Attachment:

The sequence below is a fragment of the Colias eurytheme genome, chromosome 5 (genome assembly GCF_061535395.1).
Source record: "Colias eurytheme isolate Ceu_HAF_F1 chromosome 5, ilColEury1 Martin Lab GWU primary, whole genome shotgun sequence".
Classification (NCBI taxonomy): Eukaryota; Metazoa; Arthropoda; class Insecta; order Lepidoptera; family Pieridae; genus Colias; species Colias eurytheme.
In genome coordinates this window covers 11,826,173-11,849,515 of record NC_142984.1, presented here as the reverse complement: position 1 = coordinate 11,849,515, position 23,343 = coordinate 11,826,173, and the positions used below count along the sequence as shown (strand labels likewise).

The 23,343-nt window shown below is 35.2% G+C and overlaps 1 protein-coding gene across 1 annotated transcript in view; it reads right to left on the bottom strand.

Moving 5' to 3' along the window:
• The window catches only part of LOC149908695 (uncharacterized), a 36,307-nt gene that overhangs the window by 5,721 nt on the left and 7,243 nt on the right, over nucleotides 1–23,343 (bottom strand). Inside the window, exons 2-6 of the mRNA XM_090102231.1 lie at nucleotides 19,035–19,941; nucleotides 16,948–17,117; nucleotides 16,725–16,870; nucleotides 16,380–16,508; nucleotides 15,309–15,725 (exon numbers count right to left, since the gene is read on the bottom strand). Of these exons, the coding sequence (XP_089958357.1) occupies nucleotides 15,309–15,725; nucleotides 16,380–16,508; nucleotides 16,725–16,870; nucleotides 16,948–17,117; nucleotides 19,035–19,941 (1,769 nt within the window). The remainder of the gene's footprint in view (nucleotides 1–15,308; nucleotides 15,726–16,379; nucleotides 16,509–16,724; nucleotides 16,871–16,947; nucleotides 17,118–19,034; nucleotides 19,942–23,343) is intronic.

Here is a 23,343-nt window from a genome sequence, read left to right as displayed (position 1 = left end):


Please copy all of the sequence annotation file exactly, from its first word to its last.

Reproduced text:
The sequence below is a fragment of the Colias eurytheme genome, chromosome 5 (genome assembly GCF_061535395.1).
Source record: "Colias eurytheme isolate Ceu_HAF_F1 chromosome 5, ilColEury1 Martin Lab GWU primary, whole genome shotgun sequence".
Classification (NCBI taxonomy): Eukaryota; Metazoa; Arthropoda; class Insecta; order Lepidoptera; family Pieridae; genus Colias; species Colias eurytheme.
In genome coordinates this window covers 11,826,173-11,849,515 of record NC_142984.1, presented here as the reverse complement: position 1 = coordinate 11,849,515, position 23,343 = coordinate 11,826,173, and the positions used below count along the sequence as shown (strand labels likewise).

The 23,343-nt window shown below is 35.2% G+C and overlaps 1 protein-coding gene across 1 annotated transcript in view; it reads right to left on the bottom strand.

Moving 5' to 3' along the window:
• The window catches only part of LOC149908695 (uncharacterized), a 36,307-nt gene that overhangs the window by 5,721 nt on the left and 7,243 nt on the right, over nucleotides 1–23,343 (bottom strand). Inside the window, exons 2-6 of the mRNA XM_090102231.1 lie at nucleotides 19,035–19,941; nucleotides 16,948–17,117; nucleotides 16,725–16,870; nucleotides 16,380–16,508; nucleotides 15,309–15,725 (exon numbers count right to left, since the gene is read on the bottom strand). Of these exons, the coding sequence (XP_089958357.1) occupies nucleotides 15,309–15,725; nucleotides 16,380–16,508; nucleotides 16,725–16,870; nucleotides 16,948–17,117; nucleotides 19,035–19,941 (1,769 nt within the window). The remainder of the gene's footprint in view (nucleotides 1–15,308; nucleotides 15,726–16,379; nucleotides 16,509–16,724; nucleotides 16,871–16,947; nucleotides 17,118–19,034; nucleotides 19,942–23,343) is intronic.

Here is a 23,343-nt window from a genome sequence, read left to right as displayed (position 1 = left end):